Taj Exotica, Andamans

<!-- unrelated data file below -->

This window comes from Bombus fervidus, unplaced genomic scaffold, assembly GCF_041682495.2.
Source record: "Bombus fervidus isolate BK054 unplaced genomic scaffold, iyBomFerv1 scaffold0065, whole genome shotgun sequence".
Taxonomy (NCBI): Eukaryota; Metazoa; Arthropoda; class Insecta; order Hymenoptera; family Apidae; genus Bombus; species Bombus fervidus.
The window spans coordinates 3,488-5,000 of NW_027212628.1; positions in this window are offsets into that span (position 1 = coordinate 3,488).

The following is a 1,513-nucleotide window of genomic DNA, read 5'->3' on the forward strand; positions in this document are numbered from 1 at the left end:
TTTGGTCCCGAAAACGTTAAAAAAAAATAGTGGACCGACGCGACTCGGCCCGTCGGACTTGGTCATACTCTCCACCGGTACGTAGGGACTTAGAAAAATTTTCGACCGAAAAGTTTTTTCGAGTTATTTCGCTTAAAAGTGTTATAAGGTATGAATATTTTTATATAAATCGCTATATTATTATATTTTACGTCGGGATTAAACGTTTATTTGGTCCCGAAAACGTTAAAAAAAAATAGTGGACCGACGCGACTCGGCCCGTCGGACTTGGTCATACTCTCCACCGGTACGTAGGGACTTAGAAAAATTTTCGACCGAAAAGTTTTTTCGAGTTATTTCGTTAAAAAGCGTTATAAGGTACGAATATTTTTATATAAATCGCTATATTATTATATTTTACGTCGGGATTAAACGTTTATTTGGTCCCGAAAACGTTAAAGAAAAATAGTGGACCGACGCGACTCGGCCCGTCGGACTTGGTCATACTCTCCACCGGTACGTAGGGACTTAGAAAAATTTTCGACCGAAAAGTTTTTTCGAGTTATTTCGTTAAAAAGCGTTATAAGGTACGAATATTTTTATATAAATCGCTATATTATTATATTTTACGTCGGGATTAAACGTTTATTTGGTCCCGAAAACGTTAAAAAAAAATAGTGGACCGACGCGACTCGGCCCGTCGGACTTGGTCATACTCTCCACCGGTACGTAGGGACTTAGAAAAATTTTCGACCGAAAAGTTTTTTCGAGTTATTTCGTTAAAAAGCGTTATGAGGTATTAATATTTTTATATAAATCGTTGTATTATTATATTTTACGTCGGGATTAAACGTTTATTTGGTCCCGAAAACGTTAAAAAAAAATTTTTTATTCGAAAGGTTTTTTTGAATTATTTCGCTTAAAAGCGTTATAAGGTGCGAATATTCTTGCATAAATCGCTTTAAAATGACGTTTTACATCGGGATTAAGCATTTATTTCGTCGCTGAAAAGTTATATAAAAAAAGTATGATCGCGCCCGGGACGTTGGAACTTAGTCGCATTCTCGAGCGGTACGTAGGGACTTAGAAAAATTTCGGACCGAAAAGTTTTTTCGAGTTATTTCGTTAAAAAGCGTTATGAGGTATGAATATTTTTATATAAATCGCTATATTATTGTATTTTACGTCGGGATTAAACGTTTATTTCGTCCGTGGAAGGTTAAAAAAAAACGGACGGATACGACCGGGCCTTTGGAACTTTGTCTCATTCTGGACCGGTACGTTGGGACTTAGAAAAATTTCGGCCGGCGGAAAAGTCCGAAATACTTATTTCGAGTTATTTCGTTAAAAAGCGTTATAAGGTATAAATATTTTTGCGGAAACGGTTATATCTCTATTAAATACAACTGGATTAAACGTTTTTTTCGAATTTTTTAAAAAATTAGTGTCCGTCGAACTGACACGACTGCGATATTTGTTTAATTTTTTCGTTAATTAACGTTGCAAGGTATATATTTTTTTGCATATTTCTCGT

India’s Andaman islands have remained relatively undiscovered by tourists meaning its pristine white sand beaches have remained just so. The recently opened Taj Exotica, situated on Havelock Island’s Radnanagar Beach, aims to maintain this untouched feel by being the chain’s first zero-plastic resort. An on-site bottling plant eliminates single-use bottles while a waste disposal system converts wet waste to gas and compost thus reducing the hotel’s carbon footprint. The resort's 72 villas have also been built to a design inspired by the huts of the indigenous Jawara tribe and placed so that not a single tree was felled during the construction of the hotel. Taj Exotica also boasts an in-house naturalist who works with local NGOs to ensure the preservation of local marine life, which is abundant thanks to an absence of commercial fishing in the area.